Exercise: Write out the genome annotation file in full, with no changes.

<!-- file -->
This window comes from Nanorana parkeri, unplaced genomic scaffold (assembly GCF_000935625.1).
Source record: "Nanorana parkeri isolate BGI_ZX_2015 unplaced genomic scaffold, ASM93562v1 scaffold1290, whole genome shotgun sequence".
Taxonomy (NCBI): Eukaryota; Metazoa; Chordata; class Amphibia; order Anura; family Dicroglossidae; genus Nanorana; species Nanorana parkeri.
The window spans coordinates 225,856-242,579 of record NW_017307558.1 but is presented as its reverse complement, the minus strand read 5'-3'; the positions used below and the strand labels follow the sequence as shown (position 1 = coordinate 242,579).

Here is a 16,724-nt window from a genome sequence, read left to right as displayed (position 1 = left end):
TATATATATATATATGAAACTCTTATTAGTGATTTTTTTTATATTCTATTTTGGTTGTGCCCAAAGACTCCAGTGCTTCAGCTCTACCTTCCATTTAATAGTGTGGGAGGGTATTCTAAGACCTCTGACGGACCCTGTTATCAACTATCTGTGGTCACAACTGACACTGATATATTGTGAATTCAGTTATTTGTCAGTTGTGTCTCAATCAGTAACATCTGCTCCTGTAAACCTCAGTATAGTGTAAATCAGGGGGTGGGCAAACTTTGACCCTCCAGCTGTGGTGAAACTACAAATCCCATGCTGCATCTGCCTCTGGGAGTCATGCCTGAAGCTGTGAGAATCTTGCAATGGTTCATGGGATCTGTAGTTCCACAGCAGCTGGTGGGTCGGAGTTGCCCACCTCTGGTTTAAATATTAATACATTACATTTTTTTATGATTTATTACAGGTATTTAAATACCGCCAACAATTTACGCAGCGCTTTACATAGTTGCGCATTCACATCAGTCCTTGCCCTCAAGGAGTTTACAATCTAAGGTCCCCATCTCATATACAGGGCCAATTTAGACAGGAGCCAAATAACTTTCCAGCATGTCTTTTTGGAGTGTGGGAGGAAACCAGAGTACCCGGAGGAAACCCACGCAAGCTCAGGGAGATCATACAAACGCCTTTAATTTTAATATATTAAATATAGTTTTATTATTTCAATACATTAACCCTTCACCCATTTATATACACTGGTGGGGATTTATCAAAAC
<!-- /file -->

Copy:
This window comes from Nanorana parkeri, unplaced genomic scaffold (assembly GCF_000935625.1).
Source record: "Nanorana parkeri isolate BGI_ZX_2015 unplaced genomic scaffold, ASM93562v1 scaffold1290, whole genome shotgun sequence".
Taxonomy (NCBI): Eukaryota; Metazoa; Chordata; class Amphibia; order Anura; family Dicroglossidae; genus Nanorana; species Nanorana parkeri.
The window spans coordinates 225,856-242,579 of record NW_017307558.1 but is presented as its reverse complement, the minus strand read 5'-3'; the positions used below and the strand labels follow the sequence as shown (position 1 = coordinate 242,579).

Here is a 16,724-nt window from a genome sequence, read left to right as displayed (position 1 = left end):
TATATATATATATATGAAACTCTTATTAGTGATTTTTTTTATATTCTATTTTGGTTGTGCCCAAAGACTCCAGTGCTTCAGCTCTACCTTCCATTTAATAGTGTGGGAGGGTATTCTAAGACCTCTGACGGACCCTGTTATCAACTATCTGTGGTCACAACTGACACTGATATATTGTGAATTCAGTTATTTGTCAGTTGTGTCTCAATCAGTAACATCTGCTCCTGTAAACCTCAGTATAGTGTAAATCAGGGGGTGGGCAAACTTTGACCCTCCAGCTGTGGTGAAACTACAAATCCCATGCTGCATCTGCCTCTGGGAGTCATGCCTGAAGCTGTGAGAATCTTGCAATGGTTCATGGGATCTGTAGTTCCACAGCAGCTGGTGGGTCGGAGTTGCCCACCTCTGGTTTAAATATTAATACATTACATTTTTTTATGATTTATTACAGGTATTTAAATACCGCCAACAATTTACGCAGCGCTTTACATAGTTGCGCATTCACATCAGTCCTTGCCCTCAAGGAGTTTACAATCTAAGGTCCCCATCTCATATACAGGGCCAATTTAGACAGGAGCCAAATAACTTTCCAGCATGTCTTTTTGGAGTGTGGGAGGAAACCAGAGTACCCGGAGGAAACCCACGCAAGCTCAGGGAGATCATACAAACGCCTTTAATTTTAATATATTAAATATAGTTTTATTATTTCAATACATTAACCCTTCACCCATTTATATACACTGGTGGGGATTTATCAAAAC